My early evenings after work and before dinner are usually spent alone, waiting for my husband to get home from his shift as a security officer. It's the perfect time of day to be alone, I think. The day's tensions slowly release their grasp around my shoulders, and I can cleanse myself of it all with a book and a glass of wine, or with my writing, or in doing the thing I've been meaning to do - tidy my side of the bedroom, change our sheets, clean the kitchen.
In the quiet, I resist the twinge of loneliness, the urge to turn on the radio or watch television. If I wait long enough, let my ears adjust, I can hear the world unwinding with me. Our apartment sits near an industrial park, just past a busy highway and on the edge of a forest preserve. The trees muffle the sound of trains and planes and cars so that I can hear birds going wild with the sunset, calling to each other at the end of the day as the sun slips below the horizon.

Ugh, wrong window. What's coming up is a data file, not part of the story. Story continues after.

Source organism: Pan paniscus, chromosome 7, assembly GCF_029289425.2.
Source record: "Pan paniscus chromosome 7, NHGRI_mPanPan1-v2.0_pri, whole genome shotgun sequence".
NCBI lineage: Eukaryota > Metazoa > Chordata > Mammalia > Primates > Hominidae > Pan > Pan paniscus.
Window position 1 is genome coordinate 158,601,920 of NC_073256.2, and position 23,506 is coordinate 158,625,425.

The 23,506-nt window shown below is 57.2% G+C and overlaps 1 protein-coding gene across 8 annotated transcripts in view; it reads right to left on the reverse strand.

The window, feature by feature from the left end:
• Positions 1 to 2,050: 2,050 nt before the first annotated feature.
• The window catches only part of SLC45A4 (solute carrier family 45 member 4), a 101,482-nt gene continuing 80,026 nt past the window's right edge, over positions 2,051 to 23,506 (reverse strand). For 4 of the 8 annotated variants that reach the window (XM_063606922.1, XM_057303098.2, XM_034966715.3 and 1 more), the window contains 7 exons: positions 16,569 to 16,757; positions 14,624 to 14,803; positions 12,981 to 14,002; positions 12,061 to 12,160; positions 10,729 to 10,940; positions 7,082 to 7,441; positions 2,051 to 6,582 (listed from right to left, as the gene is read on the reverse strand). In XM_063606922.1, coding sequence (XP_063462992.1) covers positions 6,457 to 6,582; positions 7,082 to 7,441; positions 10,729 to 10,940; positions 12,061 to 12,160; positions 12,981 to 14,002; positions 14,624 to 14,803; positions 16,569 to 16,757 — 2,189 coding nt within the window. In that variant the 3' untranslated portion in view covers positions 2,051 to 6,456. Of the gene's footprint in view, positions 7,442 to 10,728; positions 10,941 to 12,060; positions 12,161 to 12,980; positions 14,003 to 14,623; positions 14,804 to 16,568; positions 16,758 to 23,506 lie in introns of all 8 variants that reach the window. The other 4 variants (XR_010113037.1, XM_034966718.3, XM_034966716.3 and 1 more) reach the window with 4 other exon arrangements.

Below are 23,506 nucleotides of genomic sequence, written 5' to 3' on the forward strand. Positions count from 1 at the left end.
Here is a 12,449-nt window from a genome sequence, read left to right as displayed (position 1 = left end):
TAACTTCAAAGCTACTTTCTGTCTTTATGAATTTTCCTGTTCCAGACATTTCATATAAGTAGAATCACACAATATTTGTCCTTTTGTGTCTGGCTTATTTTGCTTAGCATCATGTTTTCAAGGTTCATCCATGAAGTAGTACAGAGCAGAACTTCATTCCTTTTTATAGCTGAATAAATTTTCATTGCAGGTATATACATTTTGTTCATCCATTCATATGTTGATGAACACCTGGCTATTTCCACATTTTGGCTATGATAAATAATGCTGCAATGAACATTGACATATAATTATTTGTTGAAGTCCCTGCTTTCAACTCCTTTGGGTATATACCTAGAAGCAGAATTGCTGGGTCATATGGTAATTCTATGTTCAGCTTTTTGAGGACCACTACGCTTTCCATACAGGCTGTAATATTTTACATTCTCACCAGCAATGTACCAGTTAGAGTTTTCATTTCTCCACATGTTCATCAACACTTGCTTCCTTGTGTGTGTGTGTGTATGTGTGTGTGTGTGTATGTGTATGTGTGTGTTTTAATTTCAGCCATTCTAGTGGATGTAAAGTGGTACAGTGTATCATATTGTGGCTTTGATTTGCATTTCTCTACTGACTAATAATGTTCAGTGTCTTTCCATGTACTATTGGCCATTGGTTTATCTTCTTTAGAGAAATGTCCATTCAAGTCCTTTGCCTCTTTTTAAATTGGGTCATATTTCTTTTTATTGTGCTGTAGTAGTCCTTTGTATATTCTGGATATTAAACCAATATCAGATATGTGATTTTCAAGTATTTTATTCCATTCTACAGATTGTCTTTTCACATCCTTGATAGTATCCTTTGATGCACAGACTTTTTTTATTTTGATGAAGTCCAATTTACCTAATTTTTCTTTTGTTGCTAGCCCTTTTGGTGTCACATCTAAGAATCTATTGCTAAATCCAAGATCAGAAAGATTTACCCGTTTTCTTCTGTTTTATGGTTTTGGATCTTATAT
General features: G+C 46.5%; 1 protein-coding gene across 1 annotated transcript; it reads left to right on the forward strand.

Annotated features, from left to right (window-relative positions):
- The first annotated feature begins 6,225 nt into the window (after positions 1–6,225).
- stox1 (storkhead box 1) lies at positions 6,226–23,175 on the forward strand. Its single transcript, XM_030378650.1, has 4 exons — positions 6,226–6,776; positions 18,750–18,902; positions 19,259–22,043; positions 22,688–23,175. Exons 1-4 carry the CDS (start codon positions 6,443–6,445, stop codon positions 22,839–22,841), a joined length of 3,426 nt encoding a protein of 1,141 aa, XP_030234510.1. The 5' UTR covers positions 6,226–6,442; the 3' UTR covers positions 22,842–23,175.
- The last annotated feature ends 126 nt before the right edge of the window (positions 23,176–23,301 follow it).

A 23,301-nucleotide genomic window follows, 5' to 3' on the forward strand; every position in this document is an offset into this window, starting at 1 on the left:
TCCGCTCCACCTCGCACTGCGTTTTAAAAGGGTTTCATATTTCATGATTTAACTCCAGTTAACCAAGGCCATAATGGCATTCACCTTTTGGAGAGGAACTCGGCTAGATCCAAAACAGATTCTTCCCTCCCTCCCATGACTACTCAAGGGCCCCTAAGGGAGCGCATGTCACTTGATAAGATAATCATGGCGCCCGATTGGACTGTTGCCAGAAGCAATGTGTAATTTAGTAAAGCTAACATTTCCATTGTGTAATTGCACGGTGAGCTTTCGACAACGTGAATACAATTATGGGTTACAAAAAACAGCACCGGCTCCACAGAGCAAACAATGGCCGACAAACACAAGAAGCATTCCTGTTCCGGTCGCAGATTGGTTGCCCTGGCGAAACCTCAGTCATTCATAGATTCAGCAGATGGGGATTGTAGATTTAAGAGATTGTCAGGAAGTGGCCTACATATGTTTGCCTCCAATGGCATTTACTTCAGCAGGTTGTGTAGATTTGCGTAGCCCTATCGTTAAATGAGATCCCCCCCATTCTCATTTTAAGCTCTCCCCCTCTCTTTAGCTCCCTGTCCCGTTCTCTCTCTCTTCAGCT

That sound, of birds, of rustling leaves, and that light, the long shadows of a day at its end, always reminds me that I am never alone, and the words of Mary Oliver and Walt Whitman meet me in that place of brief and whole contentedness...
by Walt Whitman
The spotted hawk swoops by and accuses me — he complains of my gab and my loitering.
I too am not a bit tamed — I too am untranslatable;
I sound my barbaric yawp over the roofs of the world.
The last scud of day holds back for me;
It flings my likeness after the rest, and true as any, on the shadow’d wilds;
It coaxes me to the vapor and the dusk.
I depart as air — I shake my white locks at the runaway sun;
I effuse my flesh in eddies, and drift it in lacy jags.
I bequeathe myself to the dirt, to grow from the grass I love;
If you want me again, look for me under your boot-soles.
You will hardly know who I am, or what I mean;
But I shall be good health to you nevertheless,
And filter and fibre your blood.
Failing to fetch me at first, keep encouraged;
Missing me one place, search another;
I stop somewhere, waiting for you.